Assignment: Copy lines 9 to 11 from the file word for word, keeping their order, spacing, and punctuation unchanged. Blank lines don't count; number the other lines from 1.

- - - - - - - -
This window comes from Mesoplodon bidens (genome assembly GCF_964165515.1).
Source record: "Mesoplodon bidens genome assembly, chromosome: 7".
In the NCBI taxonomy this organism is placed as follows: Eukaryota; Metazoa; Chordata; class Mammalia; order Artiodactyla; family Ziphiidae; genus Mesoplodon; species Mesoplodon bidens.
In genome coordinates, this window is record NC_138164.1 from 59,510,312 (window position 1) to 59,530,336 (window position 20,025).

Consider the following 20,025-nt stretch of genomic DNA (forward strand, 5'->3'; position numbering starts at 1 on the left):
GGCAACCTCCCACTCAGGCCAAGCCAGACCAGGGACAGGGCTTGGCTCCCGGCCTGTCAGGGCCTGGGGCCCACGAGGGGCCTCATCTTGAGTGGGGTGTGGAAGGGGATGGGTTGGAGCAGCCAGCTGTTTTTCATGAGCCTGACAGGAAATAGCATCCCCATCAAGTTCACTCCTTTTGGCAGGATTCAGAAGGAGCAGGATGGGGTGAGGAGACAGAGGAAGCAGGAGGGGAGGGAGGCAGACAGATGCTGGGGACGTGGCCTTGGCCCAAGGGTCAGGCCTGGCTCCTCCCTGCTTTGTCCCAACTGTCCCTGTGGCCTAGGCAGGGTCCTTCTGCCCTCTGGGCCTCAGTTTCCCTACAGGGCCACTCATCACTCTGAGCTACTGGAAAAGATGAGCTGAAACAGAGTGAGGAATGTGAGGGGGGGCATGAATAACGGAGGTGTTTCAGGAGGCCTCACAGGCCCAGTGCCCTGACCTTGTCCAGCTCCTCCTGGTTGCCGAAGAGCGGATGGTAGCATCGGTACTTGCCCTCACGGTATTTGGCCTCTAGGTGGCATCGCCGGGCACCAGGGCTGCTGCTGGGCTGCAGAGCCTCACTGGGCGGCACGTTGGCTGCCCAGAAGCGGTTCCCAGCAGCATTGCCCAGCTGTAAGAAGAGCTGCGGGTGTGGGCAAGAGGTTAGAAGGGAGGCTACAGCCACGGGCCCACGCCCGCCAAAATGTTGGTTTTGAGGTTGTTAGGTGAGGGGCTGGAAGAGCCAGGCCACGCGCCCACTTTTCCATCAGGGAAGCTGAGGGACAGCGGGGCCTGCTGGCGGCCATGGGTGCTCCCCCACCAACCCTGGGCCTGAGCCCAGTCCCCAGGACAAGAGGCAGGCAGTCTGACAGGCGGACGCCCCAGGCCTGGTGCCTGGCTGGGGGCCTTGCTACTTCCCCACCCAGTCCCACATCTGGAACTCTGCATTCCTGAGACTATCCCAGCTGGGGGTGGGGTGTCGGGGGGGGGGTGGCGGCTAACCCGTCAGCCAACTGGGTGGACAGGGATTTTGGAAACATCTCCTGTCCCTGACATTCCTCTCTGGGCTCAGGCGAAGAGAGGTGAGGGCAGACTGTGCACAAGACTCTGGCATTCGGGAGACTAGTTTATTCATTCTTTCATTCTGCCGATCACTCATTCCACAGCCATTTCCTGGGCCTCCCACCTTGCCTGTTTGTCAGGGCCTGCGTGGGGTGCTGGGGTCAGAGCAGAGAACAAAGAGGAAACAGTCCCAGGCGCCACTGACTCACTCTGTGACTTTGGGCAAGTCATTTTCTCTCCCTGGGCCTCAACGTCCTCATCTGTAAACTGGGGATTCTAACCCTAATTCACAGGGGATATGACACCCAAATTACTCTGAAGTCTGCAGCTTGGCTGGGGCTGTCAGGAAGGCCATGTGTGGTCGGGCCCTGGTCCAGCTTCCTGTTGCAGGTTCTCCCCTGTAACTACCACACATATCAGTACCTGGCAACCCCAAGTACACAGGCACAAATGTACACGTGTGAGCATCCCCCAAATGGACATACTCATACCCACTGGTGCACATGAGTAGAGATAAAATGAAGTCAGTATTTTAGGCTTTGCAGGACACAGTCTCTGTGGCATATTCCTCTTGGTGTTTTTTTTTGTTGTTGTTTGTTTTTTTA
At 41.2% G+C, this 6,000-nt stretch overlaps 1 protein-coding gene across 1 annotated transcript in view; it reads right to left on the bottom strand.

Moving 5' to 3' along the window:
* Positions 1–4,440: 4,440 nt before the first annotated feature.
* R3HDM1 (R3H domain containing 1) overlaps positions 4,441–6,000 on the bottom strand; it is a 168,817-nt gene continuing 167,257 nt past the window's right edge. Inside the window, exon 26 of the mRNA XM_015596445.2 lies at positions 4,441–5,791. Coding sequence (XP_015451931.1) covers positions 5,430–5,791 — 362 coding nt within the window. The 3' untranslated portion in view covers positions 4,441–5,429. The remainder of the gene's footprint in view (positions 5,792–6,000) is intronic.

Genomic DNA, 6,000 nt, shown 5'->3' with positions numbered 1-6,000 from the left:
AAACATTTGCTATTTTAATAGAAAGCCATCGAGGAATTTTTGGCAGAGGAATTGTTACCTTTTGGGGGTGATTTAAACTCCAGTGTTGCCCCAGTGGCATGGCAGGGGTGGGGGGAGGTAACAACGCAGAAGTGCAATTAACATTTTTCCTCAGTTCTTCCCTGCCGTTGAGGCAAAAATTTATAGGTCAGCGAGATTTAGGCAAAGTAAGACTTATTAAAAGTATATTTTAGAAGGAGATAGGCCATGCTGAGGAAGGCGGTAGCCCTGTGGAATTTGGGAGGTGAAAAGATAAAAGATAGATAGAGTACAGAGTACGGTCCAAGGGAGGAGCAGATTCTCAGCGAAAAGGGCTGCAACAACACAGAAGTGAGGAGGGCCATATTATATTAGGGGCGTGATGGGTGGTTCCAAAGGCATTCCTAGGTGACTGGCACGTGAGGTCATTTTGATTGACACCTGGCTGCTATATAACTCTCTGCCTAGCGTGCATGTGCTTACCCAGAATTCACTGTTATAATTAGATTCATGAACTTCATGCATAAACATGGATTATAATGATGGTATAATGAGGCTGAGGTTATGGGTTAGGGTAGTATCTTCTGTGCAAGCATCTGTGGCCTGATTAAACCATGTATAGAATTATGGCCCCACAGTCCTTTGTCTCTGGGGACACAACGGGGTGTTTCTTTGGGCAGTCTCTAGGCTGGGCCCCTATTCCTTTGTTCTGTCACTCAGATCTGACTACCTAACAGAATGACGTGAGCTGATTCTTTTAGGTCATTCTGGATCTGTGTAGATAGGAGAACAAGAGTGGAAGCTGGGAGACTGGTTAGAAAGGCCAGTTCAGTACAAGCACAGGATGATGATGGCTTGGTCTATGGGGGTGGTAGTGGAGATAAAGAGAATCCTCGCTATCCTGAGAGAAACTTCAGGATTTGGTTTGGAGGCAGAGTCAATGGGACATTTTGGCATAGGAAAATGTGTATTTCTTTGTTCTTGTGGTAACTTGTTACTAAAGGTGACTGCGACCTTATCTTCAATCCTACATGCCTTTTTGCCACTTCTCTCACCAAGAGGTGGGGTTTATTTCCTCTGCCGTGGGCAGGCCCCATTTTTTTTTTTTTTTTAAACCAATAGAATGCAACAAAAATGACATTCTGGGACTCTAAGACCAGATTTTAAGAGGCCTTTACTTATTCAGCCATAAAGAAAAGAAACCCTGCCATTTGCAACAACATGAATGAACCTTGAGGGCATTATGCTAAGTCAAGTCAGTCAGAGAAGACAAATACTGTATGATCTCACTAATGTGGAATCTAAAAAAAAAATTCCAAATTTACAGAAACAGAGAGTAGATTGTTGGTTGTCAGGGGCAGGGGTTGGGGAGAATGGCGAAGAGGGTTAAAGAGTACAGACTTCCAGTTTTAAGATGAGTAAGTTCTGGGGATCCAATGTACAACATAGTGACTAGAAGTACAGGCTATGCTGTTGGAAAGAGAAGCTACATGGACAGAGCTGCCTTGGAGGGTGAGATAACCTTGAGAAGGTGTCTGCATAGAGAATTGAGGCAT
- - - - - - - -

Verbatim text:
* Positions 1–4,440: 4,440 nt before the first annotated feature.
* R3HDM1 (R3H domain containing 1) overlaps positions 4,441–6,000 on the bottom strand; it is a 168,817-nt gene continuing 167,257 nt past the window's right edge. Inside the window, exon 26 of the mRNA XM_015596445.2 lies at positions 4,441–5,791. Coding sequence (XP_015451931.1) covers positions 5,430–5,791 — 362 coding nt within the window. The 3' untranslated portion in view covers positions 4,441–5,429. The remainder of the gene's footprint in view (positions 5,792–6,000) is intronic.

Genomic DNA, 6,000 nt, shown 5'->3' with positions numbered 1-6,000 from the left: